Mexico's all-time leading scorer was well marshalled by South Korea's defense for much of Saturday's clash in Rostov-on-Don, but took his chance when it came in the 66th minute, slotting home in composed fashion at the culmination of a wonderful counterattack.
Expectedly, Tottenham star Son Heung-min was their most unsafe outlet and threatened the Mexico goal a couple of times in the opening exchanges.
With a 2-0 lead in the second half, El Tri faithful took to chanting "Profe Osorio" in support of the team's Colombian coach Juan Carlos Osorio, who before the tournament had been heavily criticized by pundits and a football-loving public for his tactics and management of the national team.
Hernandez added the second in the 66th, scoring his 50th goal for Mexico.
Mexico is now 2-0 in the tournament and in strong position to advance to the elimination round, while South Korea is 0-2 and has nearly no chance of advancing.
Mexico showed their quality on the break again when Miguel Layun fired in a cross that Lozano very almost got on the end of, but they did not have to wait much longer to take the lead.
But, six minutes before the half-hour mark, El Tricolor were handed the ideal opportunity to open the scoring when opposition defender Jang Hyun-soo needlessly went to the ground in an attempt to block an Andres Guardado cross - only to handle the ball inside the area.
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Carlos Vela got the Mexicans on their way at the Rostov Arena with a 26th-minute penalty, before Javier Hernandez wrapped up the three points with a second six minutes after the hour mark.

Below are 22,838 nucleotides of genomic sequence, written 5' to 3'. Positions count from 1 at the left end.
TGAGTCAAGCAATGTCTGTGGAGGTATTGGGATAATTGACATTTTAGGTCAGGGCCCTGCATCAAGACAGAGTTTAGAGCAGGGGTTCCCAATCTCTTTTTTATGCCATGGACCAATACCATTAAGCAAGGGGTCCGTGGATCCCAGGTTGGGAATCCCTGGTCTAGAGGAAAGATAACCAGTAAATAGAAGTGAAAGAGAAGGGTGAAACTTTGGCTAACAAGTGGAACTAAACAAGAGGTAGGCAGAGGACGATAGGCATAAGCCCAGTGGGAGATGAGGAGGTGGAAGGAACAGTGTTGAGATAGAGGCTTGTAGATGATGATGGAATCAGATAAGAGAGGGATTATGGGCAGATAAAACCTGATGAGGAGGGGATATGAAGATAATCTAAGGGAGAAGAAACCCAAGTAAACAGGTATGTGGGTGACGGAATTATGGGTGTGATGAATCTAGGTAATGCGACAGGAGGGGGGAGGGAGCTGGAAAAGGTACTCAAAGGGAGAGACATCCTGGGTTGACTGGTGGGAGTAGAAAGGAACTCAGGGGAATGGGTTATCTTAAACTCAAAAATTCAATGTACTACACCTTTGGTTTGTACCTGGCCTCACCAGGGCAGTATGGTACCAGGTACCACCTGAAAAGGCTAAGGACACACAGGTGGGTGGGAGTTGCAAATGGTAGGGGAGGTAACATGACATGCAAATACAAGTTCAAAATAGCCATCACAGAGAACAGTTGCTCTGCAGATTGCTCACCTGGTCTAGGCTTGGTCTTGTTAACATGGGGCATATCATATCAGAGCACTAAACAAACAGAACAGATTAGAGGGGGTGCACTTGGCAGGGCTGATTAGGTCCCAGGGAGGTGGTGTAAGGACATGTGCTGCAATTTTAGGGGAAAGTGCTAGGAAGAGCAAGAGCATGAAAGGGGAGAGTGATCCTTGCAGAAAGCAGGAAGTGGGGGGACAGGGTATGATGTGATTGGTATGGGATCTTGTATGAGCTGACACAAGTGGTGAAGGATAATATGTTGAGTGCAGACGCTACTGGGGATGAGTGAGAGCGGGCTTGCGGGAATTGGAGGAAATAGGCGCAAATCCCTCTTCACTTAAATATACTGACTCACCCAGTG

South Korea next face defending champions Germany with very little hope of qualifying for the knockout phase, which they last reached in 2010.
Hernandez would not be denied again, though, the West Ham striker making no mistake in drilling in his landmark goal to send the raucous Mexican crowd into raptures. Heung-Min Son scored in the stoppage time to half the deficit but in the end it was no more than a consolation.
- South Korea has lost its last four World Cup matches, tied for its worst losing run at the World Cup (it also lost four straight between 1986 and 1990).
Conditioned by the dry heat that has been a feature of every game at the Rostov Arena, Mexico did not quite have the same thrust and energy as against Germany although they still controlled most of the play and looked far more risky. But history was not on Mexico's side because it had not won back-to-back matches at a World Cup since 2002.
Oddsmakers favor Mexico, most likely due to its stirring performance last Sunday in its upset win over Germany and overall World Cup pedigree - nine wins, seven draws and just two losses in its last 18 World Cup group-stage games.